Jon Stewart gets first post-DNC Kerry interview. The candidate and the ''Daily Show'' host poke fun at the recent attacks on the Democrat's Vietnam service record

By Gary Susman
Updated August 25, 2004 at 04:00 AM EDT

It was all about Johns on ”The Daily Show” Tuesday night. John Kerry granted his first major interview since the Democrats nominated him for president to Jon Stewart, whose Comedy Central faux-news show was also the place where John Edwards, now Kerry’s running mate, first announced his presidential aspirations. And during their chat, Kerry shared this offbeat bit of campaign lore: ”You’d be amazed the number of people who want to introduce themselves to you in the men’s room,” the senator said. ”It’s the most bizarre part of this entire campaign.” ”I’m gonna make a suggestion,” Stewart responded. ”Secret Service, right at the door.”

Kerry managed to get in a few talking points about his campaign positions, and a few digs at his rival, President George W. Bush. But Stewart frequently turned the topic to the recent attacks on Kerry’s Vietnam service record made by the group Swift Boat Veterans for Truth. Though exhaustive investigations by several major newspapers have largely discredited the group’s anti-Kerry allegations, made in a book and TV ads, its members continue to make their accusations on cable news interview shows. As Stewart put it, ”I watch a lot of the cable news shows. So I understand that apparently you were never in Vietnam.” Kerry laughed and replied, ”That’s what I understand, too. But I’m trying to find out what happened.”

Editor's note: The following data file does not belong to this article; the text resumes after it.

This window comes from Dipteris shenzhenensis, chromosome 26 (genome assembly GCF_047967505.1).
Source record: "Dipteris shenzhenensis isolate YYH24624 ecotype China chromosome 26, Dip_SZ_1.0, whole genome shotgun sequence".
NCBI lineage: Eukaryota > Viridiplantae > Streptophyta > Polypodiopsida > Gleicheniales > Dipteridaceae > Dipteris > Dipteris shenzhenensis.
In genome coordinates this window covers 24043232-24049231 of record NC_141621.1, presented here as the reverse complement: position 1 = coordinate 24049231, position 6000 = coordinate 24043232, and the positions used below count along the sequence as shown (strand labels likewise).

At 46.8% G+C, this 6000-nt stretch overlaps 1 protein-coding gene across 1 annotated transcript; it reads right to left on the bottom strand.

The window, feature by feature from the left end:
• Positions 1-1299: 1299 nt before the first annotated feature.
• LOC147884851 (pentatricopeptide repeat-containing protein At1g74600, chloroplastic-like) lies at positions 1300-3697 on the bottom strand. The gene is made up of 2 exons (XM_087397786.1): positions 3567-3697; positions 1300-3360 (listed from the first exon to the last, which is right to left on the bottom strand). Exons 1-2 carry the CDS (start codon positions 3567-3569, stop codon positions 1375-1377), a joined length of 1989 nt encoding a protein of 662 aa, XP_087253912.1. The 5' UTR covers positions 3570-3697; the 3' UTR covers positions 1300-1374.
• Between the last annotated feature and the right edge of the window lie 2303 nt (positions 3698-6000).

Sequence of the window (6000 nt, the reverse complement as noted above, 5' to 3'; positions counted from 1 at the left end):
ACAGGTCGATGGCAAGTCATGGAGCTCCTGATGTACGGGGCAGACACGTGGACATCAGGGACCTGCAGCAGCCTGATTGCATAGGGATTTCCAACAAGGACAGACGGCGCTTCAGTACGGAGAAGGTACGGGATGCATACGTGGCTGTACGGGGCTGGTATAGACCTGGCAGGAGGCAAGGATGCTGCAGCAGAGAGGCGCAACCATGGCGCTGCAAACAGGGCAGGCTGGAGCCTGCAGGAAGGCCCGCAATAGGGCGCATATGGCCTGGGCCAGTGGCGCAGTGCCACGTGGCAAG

Stewart said he also learned from his steady diet of cable news that Kerry was the Senate’s most liberal member, ”more liberal than Karl Marx, apparently,” a charge Kerry denied. Asked by Stewart if he’d ever flip-flopped, Kerry said, ”I’ve flip-flopped, flop-flipped,” but then turned that charge, that he frequently comes down on both sides of an issue, against the President, saying, ”It doesn’t help you to be stubborn in the wrong decision.” Kerry also denied a rumor about his wife, Heinz Foods heiress Teresa Heinz Kerry. ”Is it true that every time I use ketchup your wife gets a nickel?” Stewart asked. ”Would that it were,” Kerry said. ”But use the ketchup a lot anyway.”